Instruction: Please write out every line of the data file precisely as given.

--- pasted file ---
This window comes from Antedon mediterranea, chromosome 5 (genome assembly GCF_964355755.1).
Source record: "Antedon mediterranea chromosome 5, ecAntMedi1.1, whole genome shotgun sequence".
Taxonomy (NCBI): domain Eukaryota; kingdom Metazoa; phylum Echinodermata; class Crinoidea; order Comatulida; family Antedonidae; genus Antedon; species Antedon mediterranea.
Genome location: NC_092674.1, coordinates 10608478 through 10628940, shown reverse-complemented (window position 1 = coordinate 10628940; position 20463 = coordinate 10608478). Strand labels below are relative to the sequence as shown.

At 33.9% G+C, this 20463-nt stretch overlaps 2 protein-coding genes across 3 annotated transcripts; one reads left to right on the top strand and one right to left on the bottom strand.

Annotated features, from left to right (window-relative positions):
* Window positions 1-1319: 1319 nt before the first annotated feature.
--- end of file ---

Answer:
This window comes from Antedon mediterranea, chromosome 5 (genome assembly GCF_964355755.1).
Source record: "Antedon mediterranea chromosome 5, ecAntMedi1.1, whole genome shotgun sequence".
Taxonomy (NCBI): domain Eukaryota; kingdom Metazoa; phylum Echinodermata; class Crinoidea; order Comatulida; family Antedonidae; genus Antedon; species Antedon mediterranea.
Genome location: NC_092674.1, coordinates 10608478 through 10628940, shown reverse-complemented (window position 1 = coordinate 10628940; position 20463 = coordinate 10608478). Strand labels below are relative to the sequence as shown.

At 33.9% G+C, this 20463-nt stretch overlaps 2 protein-coding genes across 3 annotated transcripts; one reads left to right on the top strand and one right to left on the bottom strand.

Annotated features, from left to right (window-relative positions):
* Window positions 1-1319: 1319 nt before the first annotated feature.